Five marathons worth travelling for

We have searched globally for the most amazing marathons worth travelling for.

Written by Medibank

1. Polar Circle marathon

Hardcore runners with a sense of adventure will be up for the challenge of Greenland’s tough Polar Circle marathon. Held annually in October, this arctic event starts off in average temperatures of around minus 20 – 15 degrees Celsius before climbing to minus 10 – 5 degrees as the sun rises. Running through the soundless, wild landscape, past glacier tongues, moraine plains and even the odd reindeer or musk oxen, the Polar Circle marathon traverses one of the most remote parts of the world. Most of the event is run on uneven gravel road and ice, with part of the route travelling over the slippery ice cap. The exact course along the ice cap is only plotted a few days before the event, to ensure its stability for runners. This is the ultimate arctic adventure. polar-circle-marathon.com

2. Great Wall marathon, China

Held annually on the third Saturday in May, the Great Wall marathon offers participants the opportunity to run one of the most challenging and unforgettable marathon courses in the world. With dizzying ascents and 5,164 steps to climb, the Great Wall marathon is tough terrain but the rewards of the climb are breathtaking. A world heritage site, the wall is the largest man-made structure in the world and runners travel across a section of it along the course. Along the way you journey beside rivers, through local villages and discover the beautiful landscape and rich history of the Tianjin province. The temperature during the event is hot and humid, with highs of around 30 degrees Celsius. It is essential to wear cool, breathable clothing and remain adequately hydrated. great-wall-marathon.com

3. Big Five marathon, South Africa

Nature fans, save the date! 21 June 2014 is the next Big Five marathon, winding through the wilds of the African savannah. With dry, sunny conditions, this scenic run cuts a course through a game reserve, delving into lion country, past herds of antelope and giraffe, and offering some very challenging terrain. From steep ascents to plummeting drops, the quads will get a real workout on Big Five and dodging rhinos may become the least of your worries. With nothing separating participants from the animals, it’s open territory and the spectacular South African landscape doesn’t disappoint. Take care on the course, the dusty running paths are peppered with loose rocks and uneven stony ground. While adding to the charm of the landscape, runners are urged to keep an eye on their footing – a challenge in itself in such beautiful surrounds. big-five-marathon.com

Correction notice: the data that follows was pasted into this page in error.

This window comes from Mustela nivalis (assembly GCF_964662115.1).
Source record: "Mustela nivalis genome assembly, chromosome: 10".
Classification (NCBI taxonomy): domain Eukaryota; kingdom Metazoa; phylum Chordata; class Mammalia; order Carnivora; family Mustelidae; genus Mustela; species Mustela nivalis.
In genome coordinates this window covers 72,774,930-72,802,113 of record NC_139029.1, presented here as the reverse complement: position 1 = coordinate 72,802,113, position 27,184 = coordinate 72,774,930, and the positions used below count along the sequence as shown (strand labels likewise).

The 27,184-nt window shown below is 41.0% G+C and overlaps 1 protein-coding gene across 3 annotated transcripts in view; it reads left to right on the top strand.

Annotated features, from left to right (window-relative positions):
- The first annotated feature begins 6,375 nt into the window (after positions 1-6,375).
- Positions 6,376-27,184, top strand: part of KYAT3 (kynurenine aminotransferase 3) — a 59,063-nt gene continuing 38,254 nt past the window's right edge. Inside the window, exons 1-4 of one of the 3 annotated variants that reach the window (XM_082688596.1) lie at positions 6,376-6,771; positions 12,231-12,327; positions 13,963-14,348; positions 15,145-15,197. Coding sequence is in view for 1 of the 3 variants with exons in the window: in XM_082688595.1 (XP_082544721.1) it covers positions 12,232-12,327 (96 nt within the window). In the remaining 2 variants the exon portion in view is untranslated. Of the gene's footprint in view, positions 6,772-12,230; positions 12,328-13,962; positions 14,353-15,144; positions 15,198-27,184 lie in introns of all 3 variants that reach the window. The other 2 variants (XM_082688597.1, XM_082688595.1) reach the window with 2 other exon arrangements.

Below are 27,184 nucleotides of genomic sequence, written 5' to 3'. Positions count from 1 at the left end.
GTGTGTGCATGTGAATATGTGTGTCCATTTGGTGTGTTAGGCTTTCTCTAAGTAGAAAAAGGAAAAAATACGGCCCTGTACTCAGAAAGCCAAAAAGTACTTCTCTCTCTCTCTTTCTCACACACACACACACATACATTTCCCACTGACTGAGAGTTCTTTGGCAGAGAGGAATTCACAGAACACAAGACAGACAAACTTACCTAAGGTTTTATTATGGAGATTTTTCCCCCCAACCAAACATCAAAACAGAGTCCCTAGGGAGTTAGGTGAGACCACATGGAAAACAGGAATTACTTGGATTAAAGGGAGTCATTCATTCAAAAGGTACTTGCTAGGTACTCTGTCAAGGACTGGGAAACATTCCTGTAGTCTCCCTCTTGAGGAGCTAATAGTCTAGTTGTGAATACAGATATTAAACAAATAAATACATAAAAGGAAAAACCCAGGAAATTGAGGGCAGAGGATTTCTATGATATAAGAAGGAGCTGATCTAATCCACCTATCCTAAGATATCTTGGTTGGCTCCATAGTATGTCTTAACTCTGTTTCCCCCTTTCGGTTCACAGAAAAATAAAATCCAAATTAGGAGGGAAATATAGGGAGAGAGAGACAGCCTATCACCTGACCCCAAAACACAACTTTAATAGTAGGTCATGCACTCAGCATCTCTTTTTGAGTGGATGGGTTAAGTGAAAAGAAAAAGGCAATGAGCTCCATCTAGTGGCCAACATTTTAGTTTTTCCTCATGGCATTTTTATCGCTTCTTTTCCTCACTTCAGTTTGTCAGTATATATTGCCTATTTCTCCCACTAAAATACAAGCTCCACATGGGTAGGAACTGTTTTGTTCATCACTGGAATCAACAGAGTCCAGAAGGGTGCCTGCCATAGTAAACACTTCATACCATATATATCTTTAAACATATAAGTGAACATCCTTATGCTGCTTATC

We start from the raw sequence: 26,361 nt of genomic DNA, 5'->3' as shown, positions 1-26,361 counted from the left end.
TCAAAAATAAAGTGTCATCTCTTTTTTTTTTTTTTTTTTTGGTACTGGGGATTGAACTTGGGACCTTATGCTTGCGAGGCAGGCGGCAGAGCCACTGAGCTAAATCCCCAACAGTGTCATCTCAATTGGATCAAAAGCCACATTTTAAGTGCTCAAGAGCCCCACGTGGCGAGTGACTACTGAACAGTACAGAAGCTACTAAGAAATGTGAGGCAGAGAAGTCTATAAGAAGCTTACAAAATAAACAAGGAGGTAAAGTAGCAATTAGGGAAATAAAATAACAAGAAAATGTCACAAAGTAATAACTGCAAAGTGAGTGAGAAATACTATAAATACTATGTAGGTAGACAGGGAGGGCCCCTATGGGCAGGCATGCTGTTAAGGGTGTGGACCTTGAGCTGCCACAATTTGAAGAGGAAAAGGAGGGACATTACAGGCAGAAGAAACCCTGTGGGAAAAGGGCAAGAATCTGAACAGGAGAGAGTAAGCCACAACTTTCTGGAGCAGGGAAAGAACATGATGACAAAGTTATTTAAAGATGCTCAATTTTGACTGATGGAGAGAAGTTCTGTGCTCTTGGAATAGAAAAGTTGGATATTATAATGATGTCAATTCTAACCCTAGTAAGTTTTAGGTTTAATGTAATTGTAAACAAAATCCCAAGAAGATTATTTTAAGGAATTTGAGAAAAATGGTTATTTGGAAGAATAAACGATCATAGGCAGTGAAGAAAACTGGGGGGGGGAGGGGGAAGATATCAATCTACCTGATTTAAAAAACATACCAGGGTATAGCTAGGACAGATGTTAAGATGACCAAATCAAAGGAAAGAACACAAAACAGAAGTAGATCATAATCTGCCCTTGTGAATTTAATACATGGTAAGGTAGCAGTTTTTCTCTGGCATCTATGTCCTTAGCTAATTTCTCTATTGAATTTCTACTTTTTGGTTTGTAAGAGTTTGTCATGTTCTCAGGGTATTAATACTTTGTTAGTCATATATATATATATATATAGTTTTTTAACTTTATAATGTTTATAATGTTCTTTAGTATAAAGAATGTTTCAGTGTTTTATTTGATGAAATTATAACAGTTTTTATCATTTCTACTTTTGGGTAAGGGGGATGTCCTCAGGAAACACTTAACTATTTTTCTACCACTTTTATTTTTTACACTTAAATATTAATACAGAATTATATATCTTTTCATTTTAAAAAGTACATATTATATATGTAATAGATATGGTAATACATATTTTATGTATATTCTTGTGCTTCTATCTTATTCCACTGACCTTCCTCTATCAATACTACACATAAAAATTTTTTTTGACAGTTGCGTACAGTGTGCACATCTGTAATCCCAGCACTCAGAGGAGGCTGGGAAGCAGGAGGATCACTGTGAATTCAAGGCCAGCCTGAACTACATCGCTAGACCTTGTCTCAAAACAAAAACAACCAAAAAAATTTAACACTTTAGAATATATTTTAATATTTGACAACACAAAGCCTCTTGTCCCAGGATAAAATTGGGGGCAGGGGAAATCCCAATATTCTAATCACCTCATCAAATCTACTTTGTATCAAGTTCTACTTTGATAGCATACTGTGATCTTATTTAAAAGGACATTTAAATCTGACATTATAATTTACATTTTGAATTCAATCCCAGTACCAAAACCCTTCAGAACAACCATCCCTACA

4. Mont St Michel, France

We’re not too sure if you are psychologically better or worse off being able to see the finish line of a marathon from the start, but you can in this famous French event. In its 17th year, the course starts at Cancale, Brittany and runs towards the hauntingly beautiful Gothic-style abbey and surrounding village of Mont Saint-Michel. Perched on an island one kilometre off the Normandy coast, the road leading to the island is relatively flat and affords runners an opportunity to soak up the rugged coastal scenery while keeping their eye on the prize. On the UNESCO world heritage list since 1979, millions of tourists visit Mont Saint-Michel every year. Very few travel the road leading up to the 8th century abbey on foot, a magical part of the Mont Saint-Michel marathon. montsaintmichel-marathon.com

5. Napa Valley marathon

In its 36th year, the well-established Napa Valley marathon is tucked away in California wine country and offers a picturesque, colourful journey. Rolling hills, dormant vines, wide roads and shades of green as far as the eye can see, this is one pretty marathon course and makes for an inspiring run. Predominantly downhill, Napa Valley marathon is well suited to beginner marathoners and once you get over the hills in the first third of the course, it’s a breeze – relatively speaking! A limit of 2,300 registered runners ensures the course doesn’t get too crowded and the field is usually filled up by late January. In 2014 the Napa Valley marathon will run on Sunday 2 March. napavalleymarathon.org

Marathon highs and lows

High: The Everest Marathon is the highest marathon in the world. The starting line is at 17,000 feet, near Everest base camp in Nepal, and runners gather for a 26-day trip to help acclimatise to the altitude. everestmarathon.org.uk

Low: The Dead Sea Ultra Marathon in Jordan is the lowest marathon in the world. The course is mostly downhill and includes a 50km event and traditional marathon distance. Participants finish at the Dead Sea, 400 metres below sea level. deadseamarathon.com

Written by Medibank

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